By Mary Mussman
In Monique Wittig and Sande Zeig’s 1976 Brouillon pour un dictionnaire des amantes (Lesbian Peoples: Materials for a Dictionary), the definition for Sappho appears to be missing. The self-evident reading of this blankness derives from its suggestion of Sappho’s importance for lesbian literary history: there is too much to write; Sappho surpasses definition.
By Mark Masterson
We are increasingly aware that civil and ecclesiastical law in the Byzantine empire of the 800s-1000s was not overly anxious about sex and desire between men (e.g., Laiou 1992, 68, 78; Messis 2006, 779 n170; Pitsakis 2008, 8). Sex between men was one carnal failing among many. We should consider Byzantine epistolography and rhetoric, both of which are filled with tropes of all kinds, with this relatively liberal situation in mind. Byzantine epistolography features homoeroticism and pederastic terminology hearkening back to golden-age Athens.
Homo Urbanus or Urban Homos?: The Metronormative Trope, Philo’s Therapeuts, and Ancient Queer Subcultures
By James Hoke
“Metronormativity,” a term coined by J. Halberstam for the purpose of queer critique, can be deemed a contemporary queer trope. This trope is exemplified by the stories shared as part of the “It Gets Better” campaign: it gets better when gay kids in homophobic (often more rural; see Johnson, Gilley, and Gray) communities come out of the closet, pack their bags, and move to a big city, where they live happily ever after—usually in affluent, marital, white, cis-gendered, fit and able-bodied, gay male coupledom (see Puar 2011).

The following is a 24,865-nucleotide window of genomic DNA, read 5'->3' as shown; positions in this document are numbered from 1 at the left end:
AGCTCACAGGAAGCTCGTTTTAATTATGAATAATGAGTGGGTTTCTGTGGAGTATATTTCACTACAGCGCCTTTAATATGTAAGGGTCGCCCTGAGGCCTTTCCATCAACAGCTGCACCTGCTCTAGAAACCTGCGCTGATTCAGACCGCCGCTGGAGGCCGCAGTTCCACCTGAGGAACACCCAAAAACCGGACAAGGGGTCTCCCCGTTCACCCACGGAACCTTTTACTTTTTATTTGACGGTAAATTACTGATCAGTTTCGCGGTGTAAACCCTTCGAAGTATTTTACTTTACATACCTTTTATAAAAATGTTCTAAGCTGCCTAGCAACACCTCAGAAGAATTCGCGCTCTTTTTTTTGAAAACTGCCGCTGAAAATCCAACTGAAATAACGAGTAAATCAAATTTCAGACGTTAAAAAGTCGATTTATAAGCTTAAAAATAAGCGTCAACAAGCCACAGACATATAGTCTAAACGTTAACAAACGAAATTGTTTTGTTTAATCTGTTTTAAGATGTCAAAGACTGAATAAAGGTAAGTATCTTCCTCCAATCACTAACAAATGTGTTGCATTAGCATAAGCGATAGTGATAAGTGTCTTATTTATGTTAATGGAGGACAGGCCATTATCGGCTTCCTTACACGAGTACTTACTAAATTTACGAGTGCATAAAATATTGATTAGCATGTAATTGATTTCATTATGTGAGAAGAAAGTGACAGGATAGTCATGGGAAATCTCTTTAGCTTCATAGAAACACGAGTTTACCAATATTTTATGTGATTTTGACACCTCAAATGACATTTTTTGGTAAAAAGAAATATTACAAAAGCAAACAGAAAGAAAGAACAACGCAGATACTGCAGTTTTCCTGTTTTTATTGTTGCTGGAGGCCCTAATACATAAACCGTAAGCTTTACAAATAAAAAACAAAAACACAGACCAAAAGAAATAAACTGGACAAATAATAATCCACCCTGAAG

By Sarah Olsen
For Sara Ahmed, “queer is […] a spatial term, which then gets translated into a sexual term, a term for a twisted sexuality that that does not follow a ‘straight line,’ a sexuality that is bent and crooked” (2006: 67). Dance scholar Ann Cooper Albright takes up Ahmed’s understanding of “orientation” as sexual and spatial phenomenon in order to articulate the value of movement practices that create moments of disorientation and creative opening (2013: 13-14).
By Rowan Ash
The programmatic role of the vanishingly concise references to Amazons in the Iliad within both Homer’s epic and wider ancient myths of the Amazons invites an examination of the relationships between tropes and queerness in Greco-Roman mythic conceptions of gender and conflict. Here I extend “tropes,” on the one hand, to include both semantic play and rhetorical figures more generally, including marked “turns” of phrase, and extend “queerness,” on the other hand, to the questioning of and non-conformity with gender norms.